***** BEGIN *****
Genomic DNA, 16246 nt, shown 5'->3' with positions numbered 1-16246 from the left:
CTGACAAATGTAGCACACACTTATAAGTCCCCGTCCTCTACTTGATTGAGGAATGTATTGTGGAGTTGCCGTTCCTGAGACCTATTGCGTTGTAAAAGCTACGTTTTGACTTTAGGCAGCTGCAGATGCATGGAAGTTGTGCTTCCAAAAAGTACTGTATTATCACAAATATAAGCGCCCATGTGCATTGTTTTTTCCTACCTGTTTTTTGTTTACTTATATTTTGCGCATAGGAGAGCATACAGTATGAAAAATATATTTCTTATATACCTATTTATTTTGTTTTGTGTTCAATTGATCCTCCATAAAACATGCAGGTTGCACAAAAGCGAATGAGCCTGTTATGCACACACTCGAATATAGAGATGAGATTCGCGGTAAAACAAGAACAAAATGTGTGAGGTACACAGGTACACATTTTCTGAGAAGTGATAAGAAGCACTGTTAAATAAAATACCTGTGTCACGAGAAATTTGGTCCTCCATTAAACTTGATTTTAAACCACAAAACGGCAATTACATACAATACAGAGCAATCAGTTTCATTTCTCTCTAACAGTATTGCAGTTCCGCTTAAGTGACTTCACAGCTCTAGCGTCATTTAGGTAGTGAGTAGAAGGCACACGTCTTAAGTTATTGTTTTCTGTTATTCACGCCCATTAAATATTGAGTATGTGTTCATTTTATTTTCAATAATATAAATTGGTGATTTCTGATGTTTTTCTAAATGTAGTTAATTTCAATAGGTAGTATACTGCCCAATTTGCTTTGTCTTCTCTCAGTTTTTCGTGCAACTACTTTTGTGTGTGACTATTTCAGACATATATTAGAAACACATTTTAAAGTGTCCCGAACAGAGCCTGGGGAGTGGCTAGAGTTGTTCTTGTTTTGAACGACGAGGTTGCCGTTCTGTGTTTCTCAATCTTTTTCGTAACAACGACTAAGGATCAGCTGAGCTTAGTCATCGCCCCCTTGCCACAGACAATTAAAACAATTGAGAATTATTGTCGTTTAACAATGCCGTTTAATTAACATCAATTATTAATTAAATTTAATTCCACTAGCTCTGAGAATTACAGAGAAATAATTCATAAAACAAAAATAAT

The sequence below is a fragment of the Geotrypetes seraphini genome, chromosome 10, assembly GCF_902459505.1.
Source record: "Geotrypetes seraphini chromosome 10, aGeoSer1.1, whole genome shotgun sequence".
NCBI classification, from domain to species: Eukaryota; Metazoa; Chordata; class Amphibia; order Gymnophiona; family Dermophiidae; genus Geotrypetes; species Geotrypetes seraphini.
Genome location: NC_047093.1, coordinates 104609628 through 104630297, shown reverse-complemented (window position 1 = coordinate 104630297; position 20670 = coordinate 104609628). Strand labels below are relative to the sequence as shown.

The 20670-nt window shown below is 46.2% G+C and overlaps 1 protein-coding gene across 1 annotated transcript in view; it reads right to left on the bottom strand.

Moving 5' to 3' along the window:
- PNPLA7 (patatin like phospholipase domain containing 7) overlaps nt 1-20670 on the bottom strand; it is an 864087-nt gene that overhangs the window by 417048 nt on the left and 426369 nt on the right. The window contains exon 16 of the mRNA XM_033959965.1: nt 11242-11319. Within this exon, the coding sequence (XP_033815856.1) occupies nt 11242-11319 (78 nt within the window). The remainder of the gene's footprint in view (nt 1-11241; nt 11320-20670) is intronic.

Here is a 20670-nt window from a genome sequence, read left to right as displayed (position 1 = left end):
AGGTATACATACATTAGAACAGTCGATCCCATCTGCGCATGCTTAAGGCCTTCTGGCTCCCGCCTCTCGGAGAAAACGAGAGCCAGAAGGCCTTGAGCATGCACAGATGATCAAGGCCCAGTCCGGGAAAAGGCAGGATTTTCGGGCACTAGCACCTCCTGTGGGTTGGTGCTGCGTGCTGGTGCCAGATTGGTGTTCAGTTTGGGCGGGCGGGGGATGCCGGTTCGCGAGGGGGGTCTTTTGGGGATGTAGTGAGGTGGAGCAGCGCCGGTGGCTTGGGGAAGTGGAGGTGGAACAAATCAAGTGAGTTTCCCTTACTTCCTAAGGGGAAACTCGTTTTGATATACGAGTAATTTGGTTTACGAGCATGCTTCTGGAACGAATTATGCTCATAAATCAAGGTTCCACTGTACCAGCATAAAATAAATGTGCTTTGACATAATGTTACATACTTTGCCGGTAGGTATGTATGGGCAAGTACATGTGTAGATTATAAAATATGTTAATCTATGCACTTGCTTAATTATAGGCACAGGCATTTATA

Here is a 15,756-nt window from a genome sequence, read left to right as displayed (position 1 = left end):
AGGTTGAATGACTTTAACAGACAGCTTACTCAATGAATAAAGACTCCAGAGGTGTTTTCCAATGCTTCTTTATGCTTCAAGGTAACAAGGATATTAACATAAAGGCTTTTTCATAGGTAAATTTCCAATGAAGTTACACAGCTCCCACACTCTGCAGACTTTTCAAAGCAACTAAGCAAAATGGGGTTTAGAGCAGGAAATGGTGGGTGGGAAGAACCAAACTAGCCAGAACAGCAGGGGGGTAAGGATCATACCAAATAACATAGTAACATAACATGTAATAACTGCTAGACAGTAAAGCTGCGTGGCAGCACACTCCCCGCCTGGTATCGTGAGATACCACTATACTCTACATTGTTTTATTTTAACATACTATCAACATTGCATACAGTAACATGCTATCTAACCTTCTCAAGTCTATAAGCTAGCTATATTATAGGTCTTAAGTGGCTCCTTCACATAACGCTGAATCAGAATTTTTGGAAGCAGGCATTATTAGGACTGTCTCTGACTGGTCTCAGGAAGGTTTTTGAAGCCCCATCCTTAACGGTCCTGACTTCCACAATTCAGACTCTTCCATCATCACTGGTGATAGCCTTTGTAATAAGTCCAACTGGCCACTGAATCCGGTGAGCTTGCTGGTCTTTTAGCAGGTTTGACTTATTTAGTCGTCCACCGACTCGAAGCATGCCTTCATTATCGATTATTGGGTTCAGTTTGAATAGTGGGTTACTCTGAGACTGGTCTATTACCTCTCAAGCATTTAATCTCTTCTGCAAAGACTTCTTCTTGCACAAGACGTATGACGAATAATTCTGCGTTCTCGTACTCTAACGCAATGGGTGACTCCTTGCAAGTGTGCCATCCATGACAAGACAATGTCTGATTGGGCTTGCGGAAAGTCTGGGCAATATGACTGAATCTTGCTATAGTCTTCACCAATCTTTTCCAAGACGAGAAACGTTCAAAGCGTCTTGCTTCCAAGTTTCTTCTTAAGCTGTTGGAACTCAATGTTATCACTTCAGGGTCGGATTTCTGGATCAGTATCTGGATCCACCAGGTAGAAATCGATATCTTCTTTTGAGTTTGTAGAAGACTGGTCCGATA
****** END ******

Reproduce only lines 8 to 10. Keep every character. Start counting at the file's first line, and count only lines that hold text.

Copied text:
Moving 5' to 3' along the window:
- PNPLA7 (patatin like phospholipase domain containing 7) overlaps nt 1-20670 on the bottom strand; it is an 864087-nt gene that overhangs the window by 417048 nt on the left and 426369 nt on the right. The window contains exon 16 of the mRNA XM_033959965.1: nt 11242-11319. Within this exon, the coding sequence (XP_033815856.1) occupies nt 11242-11319 (78 nt within the window). The remainder of the gene's footprint in view (nt 1-11241; nt 11320-20670) is intronic.

Here is a 20670-nt window from a genome sequence, read left to right as displayed (position 1 = left end):